Today a video about the second generation Chrysler Sebring with internal code ST-22/JR that was produced between 2001 and 2006.
About this car
The Sebring name was then used on three different cars for 2001: the coupe was based on the Mitsubishi Eclipse, while the sedan and convertible were Chrysler JR platform successors to the Chrysler Cirrus. The 2004 Chrysler Sebring had received minor tweaks to its front-end: a redesigned grille, re-worked headlights, and a Chrysler winged emblem placed in the center on the rear deck; furthermore, after the 2004 Chrysler Sebring sedan had seen a mild cycle refresh, the company discontinued the Chrysler Sebring coupe after model year 2005. And outside of America, over into Mexico, the Sebring was rebadged and sold as the Chrysler Cirrus. Exclusive for the Cirrus was the availability of Chrysler’s turbocharged 2.4 L DOHC engine. Models with this engine are identified with a “High Output” badge on the back of the vehicle. Also unique to the Cirrus was the number of trim levels; the sedan was offered in two while the convertible was only offered in one. All were equipped with an automatic transmission.
The Insurance Institute for Highway Safety gives the 2001–2006 Sebring an Acceptable overall rating in frontal crash tests. In the side impact test, a Poor overall rating was given to models without side airbags. The IIHS did not test the Sebring with side airbags since Chrysler declined another test.
Chrysler also manufactured export versions of the 2001-2006 Sebring sedan and convertible for the mainland European market. Front and rear lights are to European standards, different from the USA & Canada in that turn-signal indicators are orange, with additional side-turn repeaters on the front fenders. The rear bumper has a larger recess for the longer European-size license plates, and two rear fog-lamps are fitted; one on each side of the license plate. The LHD headlamps incorporate Euro-type H4 bulbs, together with three-way up and down beam-level adjustment via a dash-mounted switch to the left of the steering wheel. Emissions controls are to the EURO 3 standard; later versions are compliant with EURO 4. Engine ranges offered were the 2.0 L DOHC 16V inline 4-cylinder (later replaced by the 2.4L unit in some countries), and the 2.7 L DOHC 24V 6-cylinder unit. The 2.0 and 2.4L engines are available with the 5-speed manual or four-speed 41TE auto transmission (depending on country); the six-cylinder engine is automatic only.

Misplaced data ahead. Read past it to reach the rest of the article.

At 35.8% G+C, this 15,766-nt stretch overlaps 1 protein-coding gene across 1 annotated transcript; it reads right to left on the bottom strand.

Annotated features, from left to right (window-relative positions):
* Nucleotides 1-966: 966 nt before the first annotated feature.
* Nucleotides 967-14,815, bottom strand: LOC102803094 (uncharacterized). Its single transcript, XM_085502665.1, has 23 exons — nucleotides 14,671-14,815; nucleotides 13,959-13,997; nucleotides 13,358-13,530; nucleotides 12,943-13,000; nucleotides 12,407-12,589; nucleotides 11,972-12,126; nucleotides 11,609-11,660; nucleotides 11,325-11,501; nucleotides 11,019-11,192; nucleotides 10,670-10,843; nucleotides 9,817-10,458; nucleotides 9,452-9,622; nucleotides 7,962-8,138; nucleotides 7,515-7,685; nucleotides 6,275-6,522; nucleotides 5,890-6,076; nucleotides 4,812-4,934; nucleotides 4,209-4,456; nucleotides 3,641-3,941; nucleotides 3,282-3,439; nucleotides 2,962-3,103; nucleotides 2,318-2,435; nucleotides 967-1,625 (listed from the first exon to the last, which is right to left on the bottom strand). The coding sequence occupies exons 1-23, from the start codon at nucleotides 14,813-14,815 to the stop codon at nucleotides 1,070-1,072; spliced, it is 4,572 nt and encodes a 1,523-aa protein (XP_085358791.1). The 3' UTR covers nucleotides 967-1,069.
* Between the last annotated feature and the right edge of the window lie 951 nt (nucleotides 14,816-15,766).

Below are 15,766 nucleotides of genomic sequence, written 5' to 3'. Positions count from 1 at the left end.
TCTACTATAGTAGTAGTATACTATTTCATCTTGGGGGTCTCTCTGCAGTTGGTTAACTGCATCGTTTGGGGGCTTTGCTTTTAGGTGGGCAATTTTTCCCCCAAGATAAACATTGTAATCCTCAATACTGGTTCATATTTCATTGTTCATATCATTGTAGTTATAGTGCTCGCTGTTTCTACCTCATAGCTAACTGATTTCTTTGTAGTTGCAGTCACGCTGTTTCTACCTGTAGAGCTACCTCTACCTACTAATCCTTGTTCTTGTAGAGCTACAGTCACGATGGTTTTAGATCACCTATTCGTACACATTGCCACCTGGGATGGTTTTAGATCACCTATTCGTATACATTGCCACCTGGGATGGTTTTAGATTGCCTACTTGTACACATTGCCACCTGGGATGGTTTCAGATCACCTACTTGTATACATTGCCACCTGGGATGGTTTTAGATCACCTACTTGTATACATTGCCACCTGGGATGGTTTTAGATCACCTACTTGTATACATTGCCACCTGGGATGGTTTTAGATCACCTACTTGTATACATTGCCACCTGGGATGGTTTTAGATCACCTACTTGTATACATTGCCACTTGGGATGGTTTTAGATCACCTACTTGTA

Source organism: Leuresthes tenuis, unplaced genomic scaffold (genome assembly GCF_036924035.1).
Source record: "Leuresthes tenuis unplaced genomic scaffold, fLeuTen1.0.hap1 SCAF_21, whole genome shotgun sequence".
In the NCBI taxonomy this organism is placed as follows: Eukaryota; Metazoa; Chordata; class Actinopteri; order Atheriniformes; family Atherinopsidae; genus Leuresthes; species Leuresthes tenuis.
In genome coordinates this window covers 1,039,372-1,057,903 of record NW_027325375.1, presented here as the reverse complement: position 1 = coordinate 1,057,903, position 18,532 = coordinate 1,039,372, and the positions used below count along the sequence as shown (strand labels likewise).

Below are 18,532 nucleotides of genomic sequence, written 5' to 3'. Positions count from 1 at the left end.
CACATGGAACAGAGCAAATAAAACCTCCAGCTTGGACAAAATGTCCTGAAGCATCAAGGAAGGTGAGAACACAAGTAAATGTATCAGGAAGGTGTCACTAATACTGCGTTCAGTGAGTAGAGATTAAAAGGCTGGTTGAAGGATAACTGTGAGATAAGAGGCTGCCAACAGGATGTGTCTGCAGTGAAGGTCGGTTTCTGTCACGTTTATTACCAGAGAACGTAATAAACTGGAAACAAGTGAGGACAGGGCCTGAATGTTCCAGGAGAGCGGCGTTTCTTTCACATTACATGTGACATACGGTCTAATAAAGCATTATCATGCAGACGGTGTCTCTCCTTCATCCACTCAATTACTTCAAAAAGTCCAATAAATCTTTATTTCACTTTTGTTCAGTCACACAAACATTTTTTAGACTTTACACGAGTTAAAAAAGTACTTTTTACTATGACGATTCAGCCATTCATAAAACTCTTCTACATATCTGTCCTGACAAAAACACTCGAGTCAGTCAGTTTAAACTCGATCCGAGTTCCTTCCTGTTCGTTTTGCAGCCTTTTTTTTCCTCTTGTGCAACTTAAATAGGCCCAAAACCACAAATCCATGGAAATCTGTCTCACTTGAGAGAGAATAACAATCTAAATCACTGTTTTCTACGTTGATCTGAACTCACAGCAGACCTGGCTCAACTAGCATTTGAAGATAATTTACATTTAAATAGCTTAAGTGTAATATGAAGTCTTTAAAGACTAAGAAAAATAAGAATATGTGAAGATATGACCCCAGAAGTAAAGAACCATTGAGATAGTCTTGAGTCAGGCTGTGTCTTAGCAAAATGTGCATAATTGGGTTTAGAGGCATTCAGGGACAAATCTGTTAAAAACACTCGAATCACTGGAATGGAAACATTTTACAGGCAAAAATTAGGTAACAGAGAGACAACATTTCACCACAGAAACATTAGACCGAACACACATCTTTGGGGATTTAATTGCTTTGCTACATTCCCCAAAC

The Canadian-market 240 km/h-160 mph speedometer (with km/h predominant) is fitted to the European models. Odometer and tripmeter are in kilometres. As the 2001-2006 Sebring sedan and convertible were made in left-hand drive only, they were not sold in the UK and Ireland. Chrysler UK did however, import 50 convertibles with the 2.7L engine in 2001/2002, and these were sold though selected dealers. Being non-standard in Chrysler’s UK range at the time though, no more were imported.
Trim levels offered in Europe were LE (equivalent to North American market LX) and LX (equivalent to North American market LXi). From 2004, Touring and Limited versions started to replace the LE and LX designations respectively.
Lack of a diesel engine and right-hand drive availability prevented this Sebring from being a true pan-European model unlike other Chryslers such as the PT Cruiser and Voyager. In addition, the model was dropped from Chrysler’s lineup in some countries, notably France, before production ended in 2006. In France, the three domestic car-makers PSA-Peugeot, Citroen and Renault dominate the new car market, which meant very low sales of the Sebring there. As a result, the sedan was only imported by Chrysler France in 2001 and 2002. The 2003 and facelifted 2004–2006 year models were not. The convertible was only sold until 2004. The 2005 and 2006 models were likewise not imported.
Despite not being available in the UK and Ireland, some Sebring convertibles have been bought in from the U.S. as grey-imports. Some Euro-spec models have also been privately imported, mostly from Germany. The European versions are easier to re-register in the UK as they have EU-type approval. The dual km/h-mph speedo-display and twin rear foglights mean only headlamp beam-aim adjustment for left-hand traffic is necessary. The sedan is much rarer in the UK though; a few EU models have been imported, but most are likely to be North American ‘grey-imports’.